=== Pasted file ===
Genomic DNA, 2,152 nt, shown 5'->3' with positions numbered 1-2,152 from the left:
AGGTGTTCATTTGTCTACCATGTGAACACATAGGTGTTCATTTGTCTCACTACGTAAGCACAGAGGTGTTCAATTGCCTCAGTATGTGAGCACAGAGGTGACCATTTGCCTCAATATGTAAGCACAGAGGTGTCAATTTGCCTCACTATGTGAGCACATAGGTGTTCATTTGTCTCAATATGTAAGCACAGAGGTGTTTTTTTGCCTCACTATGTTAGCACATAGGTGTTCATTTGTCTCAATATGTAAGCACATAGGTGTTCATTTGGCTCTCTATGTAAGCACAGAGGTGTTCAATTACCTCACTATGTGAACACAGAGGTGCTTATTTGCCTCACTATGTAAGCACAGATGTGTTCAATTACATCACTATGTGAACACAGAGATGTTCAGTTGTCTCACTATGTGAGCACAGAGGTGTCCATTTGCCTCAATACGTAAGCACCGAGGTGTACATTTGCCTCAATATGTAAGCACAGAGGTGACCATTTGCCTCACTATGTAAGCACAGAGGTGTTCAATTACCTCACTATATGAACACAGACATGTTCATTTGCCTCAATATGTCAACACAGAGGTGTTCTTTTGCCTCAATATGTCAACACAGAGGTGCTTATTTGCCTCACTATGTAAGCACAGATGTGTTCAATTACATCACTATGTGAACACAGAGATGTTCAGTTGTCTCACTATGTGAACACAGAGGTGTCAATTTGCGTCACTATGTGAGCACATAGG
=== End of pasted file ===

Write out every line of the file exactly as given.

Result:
Genomic DNA, 2,152 nt, shown 5'->3' with positions numbered 1-2,152 from the left:
AGGTGTTCATTTGTCTACCATGTGAACACATAGGTGTTCATTTGTCTCACTACGTAAGCACAGAGGTGTTCAATTGCCTCAGTATGTGAGCACAGAGGTGACCATTTGCCTCAATATGTAAGCACAGAGGTGTCAATTTGCCTCACTATGTGAGCACATAGGTGTTCATTTGTCTCAATATGTAAGCACAGAGGTGTTTTTTTGCCTCACTATGTTAGCACATAGGTGTTCATTTGTCTCAATATGTAAGCACATAGGTGTTCATTTGGCTCTCTATGTAAGCACAGAGGTGTTCAATTACCTCACTATGTGAACACAGAGGTGCTTATTTGCCTCACTATGTAAGCACAGATGTGTTCAATTACATCACTATGTGAACACAGAGATGTTCAGTTGTCTCACTATGTGAGCACAGAGGTGTCCATTTGCCTCAATACGTAAGCACCGAGGTGTACATTTGCCTCAATATGTAAGCACAGAGGTGACCATTTGCCTCACTATGTAAGCACAGAGGTGTTCAATTACCTCACTATATGAACACAGACATGTTCATTTGCCTCAATATGTCAACACAGAGGTGTTCTTTTGCCTCAATATGTCAACACAGAGGTGCTTATTTGCCTCACTATGTAAGCACAGATGTGTTCAATTACATCACTATGTGAACACAGAGATGTTCAGTTGTCTCACTATGTGAACACAGAGGTGTCAATTTGCGTCACTATGTGAGCACATAGG